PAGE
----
Today Kris Nordstrom published a post on NC Policy Watch concerning a newly released study from Economic Research Initiatives at Duke University about how charter schools in North Carolina have negatively affected financing for traditional public schools.
In “New study calculates charter schools’ negative financial impact on North Carolina school districts,” Nordstrom starts,
“A new report from Duke University’s Helen “Sunny” Ladd and University of Rochester’s John D. Singleton uses North Carolina data to conclusively show the negative impact charter schools have on the finances of traditional, inclusive public schools.
The report confirms what traditional, inclusive public school advocates have been saying for years: charter schools drain resources from our public school system. School districts face a number of fixed costs such as utility costs and central office administration. When a student leaves the traditional public school system for a charter school, the school district loses the average funding for a student. But the district still incurs these fixed costs.”
A link to the actual study is included in Nordstrom’s report. You can download a copy of the pdf.
The abstract is below.
A significant criticism of the charter school movement is that funding for charter schools diverts money away from traditional public schools. As shown in prior work by Bifulco and Reback (2014) for two urban districts in New York, the magnitude of such adverse fiscal externalities depends in part on the nature of state and local funding policies. In this paper, we build on their approach to examine the fiscal effects of charter schools on both urban and non-urban school districts in North Carolina. We base our analysis on detailed balance sheet information for a sample of school districts that experienced significant charter entry since the statewide cap on charters was raised in 2011. This detailed budgetary information permits us to estimate a range of fiscal impacts using a variety of different assumptions. We find a large and negative fiscal impact from $500-$700 per pupil in our one urban school district and somewhat smaller, but still significant, fiscal externalities on the non-urban districts in our sample.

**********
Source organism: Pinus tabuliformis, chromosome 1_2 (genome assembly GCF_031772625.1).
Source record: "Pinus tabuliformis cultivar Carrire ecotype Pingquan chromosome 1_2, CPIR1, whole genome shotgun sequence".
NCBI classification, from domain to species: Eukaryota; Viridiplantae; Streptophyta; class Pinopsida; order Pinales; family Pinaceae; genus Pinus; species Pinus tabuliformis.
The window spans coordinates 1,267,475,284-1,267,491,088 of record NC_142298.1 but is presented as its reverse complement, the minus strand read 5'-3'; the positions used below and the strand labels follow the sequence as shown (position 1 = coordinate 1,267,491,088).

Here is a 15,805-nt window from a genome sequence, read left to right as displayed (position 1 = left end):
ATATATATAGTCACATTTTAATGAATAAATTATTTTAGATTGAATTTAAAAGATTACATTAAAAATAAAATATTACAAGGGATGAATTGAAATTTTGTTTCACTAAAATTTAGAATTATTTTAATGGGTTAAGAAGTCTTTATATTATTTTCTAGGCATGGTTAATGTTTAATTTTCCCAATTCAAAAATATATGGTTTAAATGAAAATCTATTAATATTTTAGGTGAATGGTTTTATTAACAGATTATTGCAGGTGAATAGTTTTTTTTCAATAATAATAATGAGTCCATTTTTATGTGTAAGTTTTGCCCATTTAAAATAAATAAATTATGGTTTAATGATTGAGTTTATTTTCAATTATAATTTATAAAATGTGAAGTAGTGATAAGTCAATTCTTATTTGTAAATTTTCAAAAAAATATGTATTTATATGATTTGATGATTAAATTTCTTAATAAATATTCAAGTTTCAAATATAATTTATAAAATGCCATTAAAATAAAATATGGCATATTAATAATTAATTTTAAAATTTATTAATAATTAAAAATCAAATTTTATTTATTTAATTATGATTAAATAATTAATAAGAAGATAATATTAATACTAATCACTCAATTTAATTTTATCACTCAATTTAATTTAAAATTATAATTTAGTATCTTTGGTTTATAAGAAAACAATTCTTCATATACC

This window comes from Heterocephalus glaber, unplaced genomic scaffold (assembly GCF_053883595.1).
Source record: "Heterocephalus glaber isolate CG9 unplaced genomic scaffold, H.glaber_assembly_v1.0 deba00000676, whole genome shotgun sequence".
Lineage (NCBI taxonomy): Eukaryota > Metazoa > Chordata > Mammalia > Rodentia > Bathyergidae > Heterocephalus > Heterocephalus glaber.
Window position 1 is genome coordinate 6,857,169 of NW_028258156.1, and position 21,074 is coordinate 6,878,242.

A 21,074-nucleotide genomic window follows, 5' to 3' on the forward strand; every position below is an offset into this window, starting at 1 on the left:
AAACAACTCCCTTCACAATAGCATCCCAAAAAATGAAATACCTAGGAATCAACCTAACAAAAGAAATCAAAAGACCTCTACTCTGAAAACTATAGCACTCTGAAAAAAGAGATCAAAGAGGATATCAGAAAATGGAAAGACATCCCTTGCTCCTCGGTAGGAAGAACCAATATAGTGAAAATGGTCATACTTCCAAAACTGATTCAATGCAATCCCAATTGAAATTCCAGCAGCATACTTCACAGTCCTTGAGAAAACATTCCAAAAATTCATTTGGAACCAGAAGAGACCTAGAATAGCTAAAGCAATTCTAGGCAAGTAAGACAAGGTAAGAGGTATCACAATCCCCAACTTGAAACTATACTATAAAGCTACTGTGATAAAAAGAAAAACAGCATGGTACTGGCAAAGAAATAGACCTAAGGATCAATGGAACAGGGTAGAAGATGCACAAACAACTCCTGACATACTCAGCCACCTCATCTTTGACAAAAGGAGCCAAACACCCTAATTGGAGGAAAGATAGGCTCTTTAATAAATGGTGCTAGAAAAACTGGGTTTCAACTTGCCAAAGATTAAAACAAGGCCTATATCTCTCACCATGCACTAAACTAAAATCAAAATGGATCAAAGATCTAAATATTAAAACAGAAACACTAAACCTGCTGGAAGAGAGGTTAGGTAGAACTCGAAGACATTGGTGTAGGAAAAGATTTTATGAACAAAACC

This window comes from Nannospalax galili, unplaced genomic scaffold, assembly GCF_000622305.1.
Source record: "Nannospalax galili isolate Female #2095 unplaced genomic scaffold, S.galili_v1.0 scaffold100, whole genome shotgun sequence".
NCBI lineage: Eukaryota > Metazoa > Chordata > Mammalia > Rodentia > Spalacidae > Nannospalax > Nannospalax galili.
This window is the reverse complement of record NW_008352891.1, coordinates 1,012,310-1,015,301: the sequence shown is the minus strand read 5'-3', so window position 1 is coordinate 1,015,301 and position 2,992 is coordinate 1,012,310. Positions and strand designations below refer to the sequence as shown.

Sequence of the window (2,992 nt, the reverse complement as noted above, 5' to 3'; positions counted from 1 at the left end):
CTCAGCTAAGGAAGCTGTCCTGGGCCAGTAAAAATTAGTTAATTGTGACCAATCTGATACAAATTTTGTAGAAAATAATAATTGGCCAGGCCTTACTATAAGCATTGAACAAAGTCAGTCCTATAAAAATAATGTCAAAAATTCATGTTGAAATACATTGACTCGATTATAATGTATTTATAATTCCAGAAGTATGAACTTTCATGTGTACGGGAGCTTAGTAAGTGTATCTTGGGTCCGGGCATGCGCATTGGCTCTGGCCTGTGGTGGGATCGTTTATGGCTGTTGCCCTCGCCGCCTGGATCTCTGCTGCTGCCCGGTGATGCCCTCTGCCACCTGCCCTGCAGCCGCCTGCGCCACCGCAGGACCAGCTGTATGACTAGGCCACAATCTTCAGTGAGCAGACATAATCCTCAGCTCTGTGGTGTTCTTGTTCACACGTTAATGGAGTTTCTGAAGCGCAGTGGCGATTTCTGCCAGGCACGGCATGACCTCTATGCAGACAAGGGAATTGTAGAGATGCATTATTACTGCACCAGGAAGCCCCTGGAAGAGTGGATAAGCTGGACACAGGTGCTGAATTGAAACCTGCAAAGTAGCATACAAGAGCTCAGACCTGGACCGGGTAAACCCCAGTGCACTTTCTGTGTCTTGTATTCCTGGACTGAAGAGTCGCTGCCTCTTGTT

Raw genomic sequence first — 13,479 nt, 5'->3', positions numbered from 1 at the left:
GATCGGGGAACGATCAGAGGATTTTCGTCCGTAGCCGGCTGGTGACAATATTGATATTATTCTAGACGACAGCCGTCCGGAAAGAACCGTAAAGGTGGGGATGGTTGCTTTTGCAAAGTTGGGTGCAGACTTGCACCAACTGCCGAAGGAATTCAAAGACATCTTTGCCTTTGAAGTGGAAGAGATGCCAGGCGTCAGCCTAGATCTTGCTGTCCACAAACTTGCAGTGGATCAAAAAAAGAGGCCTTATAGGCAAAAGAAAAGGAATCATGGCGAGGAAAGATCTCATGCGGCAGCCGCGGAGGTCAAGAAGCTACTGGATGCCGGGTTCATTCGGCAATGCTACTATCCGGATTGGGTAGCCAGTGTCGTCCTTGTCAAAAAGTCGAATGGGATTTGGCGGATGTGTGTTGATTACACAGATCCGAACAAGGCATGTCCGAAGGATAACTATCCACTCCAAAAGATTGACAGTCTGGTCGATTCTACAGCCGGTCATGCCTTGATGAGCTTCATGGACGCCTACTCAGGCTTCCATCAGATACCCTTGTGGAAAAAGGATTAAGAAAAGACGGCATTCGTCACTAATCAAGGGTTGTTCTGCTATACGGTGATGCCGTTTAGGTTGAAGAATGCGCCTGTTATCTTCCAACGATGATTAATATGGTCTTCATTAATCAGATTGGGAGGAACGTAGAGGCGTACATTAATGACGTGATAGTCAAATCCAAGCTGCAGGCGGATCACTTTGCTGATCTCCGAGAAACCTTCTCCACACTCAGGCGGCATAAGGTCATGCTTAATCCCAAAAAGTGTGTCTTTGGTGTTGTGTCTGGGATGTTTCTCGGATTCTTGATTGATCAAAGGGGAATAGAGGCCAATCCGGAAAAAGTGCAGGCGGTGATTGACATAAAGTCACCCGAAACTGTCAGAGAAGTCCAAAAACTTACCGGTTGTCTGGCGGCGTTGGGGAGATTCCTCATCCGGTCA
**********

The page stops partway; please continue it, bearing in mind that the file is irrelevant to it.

So, what does our state superintendent have to say about this? That is if he read it.
What does Lt. Dan Forest have to say about this?
What about the champion of charter school growth, Sen. Jerry Tillman?